How far does brotherhood extend? This question lies at the heart of Markus Zusak's stories. Previous published separately, three novels have been combined into one book entitled Underdogs. In The Underdog, Cameron and his older brother Ruben are constantly battling each other, but are nonetheless close. Cameron wants to have a relationship with a girl and dreams of how he will treat her. He also is motivated to earn money and works with his plumber father on weekends, where he meets what he believes is the girl of his dreams. But Rebecca is not going to be his and life with all its family interactions and complications continues unabated as Cameron tries to deal with what life has dished out. Cameron's older brother, Ruben, in search of himself, is determined not to end up like his unemployed father. In Fighting Ruben Wolfe Cameron and Ruben seek dignity and respect as they encounter many hard situations that have no easy way out. Zusak's story is about family love and the justification of actions. Ruben gets into a fight at school when a classmate says something humiliating about his sister, Sarah. Perry Cole, a man who operates a boxing group, hears about the fight and wants to employ the boys. Ruben accepts, hoping to make something more of himself. Cameron agrees to join primarily because his brother does; however, Ruben has the skill, and Cameron has the heart. The last fight of Cameron's career is against his brother. Cameron realizes that for him to win against his talented brother, he must believe in himself. The boys eventually tell their parents about the large amount of money they have won, and the parents are ashamed. However, the parents attend the fight between the boys and feel proud of how the brothers have proven their love for each other. This story is a great example of brotherly love and respect between family members. Ruben's search for himself is commendable, but it is Cameron's constant support that makes Ruben's search and success possible. Getting the Girl is a sequel to Fighting Ruben Wolfe and it begins by leading the reader into the changing life of Cameron Wolfe. The youngest of four children, Cameron is suddenly faced with discovering the new feelings of being a teenager. He does not like who he is. He is not a person with a lot of friends, especially girl friends. Cameron begins to notice his older brother Ruben's attitude toward girls. Even though Ruben never dates a girl for more than a few weeks, he has no trouble finding girls who take an interest in him. Cameron's ambition is to find a girl whom he can treat with respect. Cameron has never had a girlfriend, but desperately wants one. He dreams of finding just the right girl, and then he meets Octavia when she begins dating Ruben. After they break up, Octavia shows her true feelings towards Cameron. Cameron thinks that his dream has come true until he gets into a fight with Ruben because of Octavia. Not wanting to break up a family, Octavia disappears, leaving Cameron at odds with his brother and without the girl of his dreams. At first this story appears to be a typical teenage novel, but it adds more depth by incorporating an idealistic sense of family. Unlike most teenagers in most books, Cameron respects and values his family. He actually grows closer to Ruben in the end by confessing his feelings for Octavia. Cameron additionally grows closer to his sister and other brother Steve. The story does not merely focus on Cameron and Octavia, but delves into Cameron's relationship with several people. This allows the reader to see several perspectives, instead of the viewpoint of only the main character. Reviewer: Laura Challenger, Jordan Long, and Marilyn Courtot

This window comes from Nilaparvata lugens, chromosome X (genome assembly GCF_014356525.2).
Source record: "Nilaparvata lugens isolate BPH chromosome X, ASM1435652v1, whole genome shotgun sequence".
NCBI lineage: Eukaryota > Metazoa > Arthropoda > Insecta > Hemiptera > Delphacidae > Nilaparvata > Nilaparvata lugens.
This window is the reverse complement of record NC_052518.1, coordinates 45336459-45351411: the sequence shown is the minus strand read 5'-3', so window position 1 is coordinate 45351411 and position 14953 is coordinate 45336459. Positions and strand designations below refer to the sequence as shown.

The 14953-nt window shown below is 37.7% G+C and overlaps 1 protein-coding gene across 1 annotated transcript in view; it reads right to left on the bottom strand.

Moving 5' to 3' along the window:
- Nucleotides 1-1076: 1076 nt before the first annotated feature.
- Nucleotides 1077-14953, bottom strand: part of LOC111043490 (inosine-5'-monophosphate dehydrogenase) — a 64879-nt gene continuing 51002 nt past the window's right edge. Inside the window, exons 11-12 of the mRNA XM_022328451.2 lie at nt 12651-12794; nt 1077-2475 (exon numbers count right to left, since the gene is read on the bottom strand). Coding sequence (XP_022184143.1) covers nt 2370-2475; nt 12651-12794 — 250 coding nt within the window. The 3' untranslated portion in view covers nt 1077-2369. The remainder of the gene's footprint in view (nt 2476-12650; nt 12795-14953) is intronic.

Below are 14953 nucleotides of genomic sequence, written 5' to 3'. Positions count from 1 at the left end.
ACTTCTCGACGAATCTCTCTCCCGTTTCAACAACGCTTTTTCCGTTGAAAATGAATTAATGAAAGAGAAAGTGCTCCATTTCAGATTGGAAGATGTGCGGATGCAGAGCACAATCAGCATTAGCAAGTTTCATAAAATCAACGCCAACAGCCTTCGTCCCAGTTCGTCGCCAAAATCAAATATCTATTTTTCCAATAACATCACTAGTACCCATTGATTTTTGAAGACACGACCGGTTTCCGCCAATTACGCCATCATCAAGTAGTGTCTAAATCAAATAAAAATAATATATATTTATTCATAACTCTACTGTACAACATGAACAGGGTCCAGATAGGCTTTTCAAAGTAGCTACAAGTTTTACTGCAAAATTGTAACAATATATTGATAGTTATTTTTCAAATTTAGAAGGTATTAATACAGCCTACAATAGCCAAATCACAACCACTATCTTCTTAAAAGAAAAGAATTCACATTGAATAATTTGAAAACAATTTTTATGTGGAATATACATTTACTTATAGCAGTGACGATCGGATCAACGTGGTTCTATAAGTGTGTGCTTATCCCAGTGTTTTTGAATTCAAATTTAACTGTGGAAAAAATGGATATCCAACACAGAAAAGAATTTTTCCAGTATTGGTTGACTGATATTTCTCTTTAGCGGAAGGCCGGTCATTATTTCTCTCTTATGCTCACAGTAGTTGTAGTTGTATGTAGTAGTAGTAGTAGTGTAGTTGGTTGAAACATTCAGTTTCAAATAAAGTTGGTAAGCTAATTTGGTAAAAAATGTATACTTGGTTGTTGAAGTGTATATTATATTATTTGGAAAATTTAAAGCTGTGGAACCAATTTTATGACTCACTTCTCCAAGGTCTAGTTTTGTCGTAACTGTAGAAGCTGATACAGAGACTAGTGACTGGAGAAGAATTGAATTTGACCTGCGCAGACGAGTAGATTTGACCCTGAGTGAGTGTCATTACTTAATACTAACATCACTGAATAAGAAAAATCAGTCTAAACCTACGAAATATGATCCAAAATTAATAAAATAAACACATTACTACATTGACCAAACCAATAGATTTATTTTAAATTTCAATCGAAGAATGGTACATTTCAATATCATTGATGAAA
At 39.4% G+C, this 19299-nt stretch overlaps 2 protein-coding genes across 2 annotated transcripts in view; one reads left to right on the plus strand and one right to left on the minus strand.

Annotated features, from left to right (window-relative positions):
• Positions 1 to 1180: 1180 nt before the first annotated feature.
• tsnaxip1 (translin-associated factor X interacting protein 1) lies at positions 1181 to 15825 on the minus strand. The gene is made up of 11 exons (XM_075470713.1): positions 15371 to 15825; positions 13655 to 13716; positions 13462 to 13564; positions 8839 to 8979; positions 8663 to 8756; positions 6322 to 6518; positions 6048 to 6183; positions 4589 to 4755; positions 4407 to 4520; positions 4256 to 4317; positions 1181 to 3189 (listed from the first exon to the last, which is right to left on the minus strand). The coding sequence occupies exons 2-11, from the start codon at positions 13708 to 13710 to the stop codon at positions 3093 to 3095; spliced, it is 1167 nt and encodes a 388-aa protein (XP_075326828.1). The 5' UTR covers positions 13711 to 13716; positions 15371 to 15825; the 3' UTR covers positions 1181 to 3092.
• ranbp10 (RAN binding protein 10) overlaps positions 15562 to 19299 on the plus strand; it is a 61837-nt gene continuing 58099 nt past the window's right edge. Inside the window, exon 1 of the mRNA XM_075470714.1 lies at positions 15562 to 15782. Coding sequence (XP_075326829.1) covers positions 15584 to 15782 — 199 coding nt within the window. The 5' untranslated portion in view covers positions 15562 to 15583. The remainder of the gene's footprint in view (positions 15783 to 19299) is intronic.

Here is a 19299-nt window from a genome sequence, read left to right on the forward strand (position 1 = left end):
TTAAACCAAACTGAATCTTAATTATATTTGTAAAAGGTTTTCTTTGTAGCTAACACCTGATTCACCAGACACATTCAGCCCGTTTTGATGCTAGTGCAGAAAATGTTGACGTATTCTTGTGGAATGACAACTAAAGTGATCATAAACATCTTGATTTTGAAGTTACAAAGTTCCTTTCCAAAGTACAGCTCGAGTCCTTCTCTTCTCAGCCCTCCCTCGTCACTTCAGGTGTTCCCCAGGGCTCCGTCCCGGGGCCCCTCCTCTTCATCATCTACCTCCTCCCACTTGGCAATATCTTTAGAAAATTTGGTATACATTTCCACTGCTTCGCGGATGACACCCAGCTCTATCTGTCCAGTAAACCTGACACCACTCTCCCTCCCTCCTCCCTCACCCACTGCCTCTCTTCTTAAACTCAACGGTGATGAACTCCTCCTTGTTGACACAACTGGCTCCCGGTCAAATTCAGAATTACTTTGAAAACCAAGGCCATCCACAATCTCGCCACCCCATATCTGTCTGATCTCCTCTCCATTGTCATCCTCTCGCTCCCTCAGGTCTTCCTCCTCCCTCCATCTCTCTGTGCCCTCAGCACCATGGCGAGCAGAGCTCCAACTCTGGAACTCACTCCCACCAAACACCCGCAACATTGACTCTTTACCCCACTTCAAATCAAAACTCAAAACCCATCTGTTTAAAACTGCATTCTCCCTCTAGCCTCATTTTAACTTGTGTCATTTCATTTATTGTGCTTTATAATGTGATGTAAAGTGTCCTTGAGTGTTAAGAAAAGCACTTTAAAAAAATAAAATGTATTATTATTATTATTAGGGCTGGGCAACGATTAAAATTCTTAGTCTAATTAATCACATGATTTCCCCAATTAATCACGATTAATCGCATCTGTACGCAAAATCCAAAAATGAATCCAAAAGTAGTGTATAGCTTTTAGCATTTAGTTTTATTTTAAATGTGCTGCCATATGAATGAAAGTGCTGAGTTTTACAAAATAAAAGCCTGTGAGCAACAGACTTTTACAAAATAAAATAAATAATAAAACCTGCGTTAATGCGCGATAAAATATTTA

A three-in-one volume binds together Zusak's two later books about Cameron with his first, paradoxically the last to appear in the United States.
Before the prize fights of Fighting Ruben Wolfe (2001) and the complications with Octavia in Getting the Girl (2003), Cameron and Ruben Wolfe were plotting to rob dentists and exact revenge on their sister Sarah's ex-boyfriend while their mother continually cooked sausage and mushrooms in tomato sauce for meals. Attempting to break free from the monotony of his family, Cameron begins working with his father on plumbing jobs and meets Rebecca Conlon in the process. While Cameron's failed to engage in life so far, could Rebecca be the first reason to reach out? With this compilation release of The Underdog, the rough-and-tumble adventures of the Wolfe brothers are finally all assembled. Zusak's stunning use of language and rich character development are present, while the introduction of the family framework provides additional understanding for the sibling dynamic in the later stories. It's a treat to see Cameron's visions, which will develop into stories in later chapters, especially since the author brings such a strong sense of frustration and despair to those insights.
Appealing to fans and providing an entry point for fresh readers, this is a much-appreciated addition to the Wolfe brothers' canon. (Fiction. 12 & up)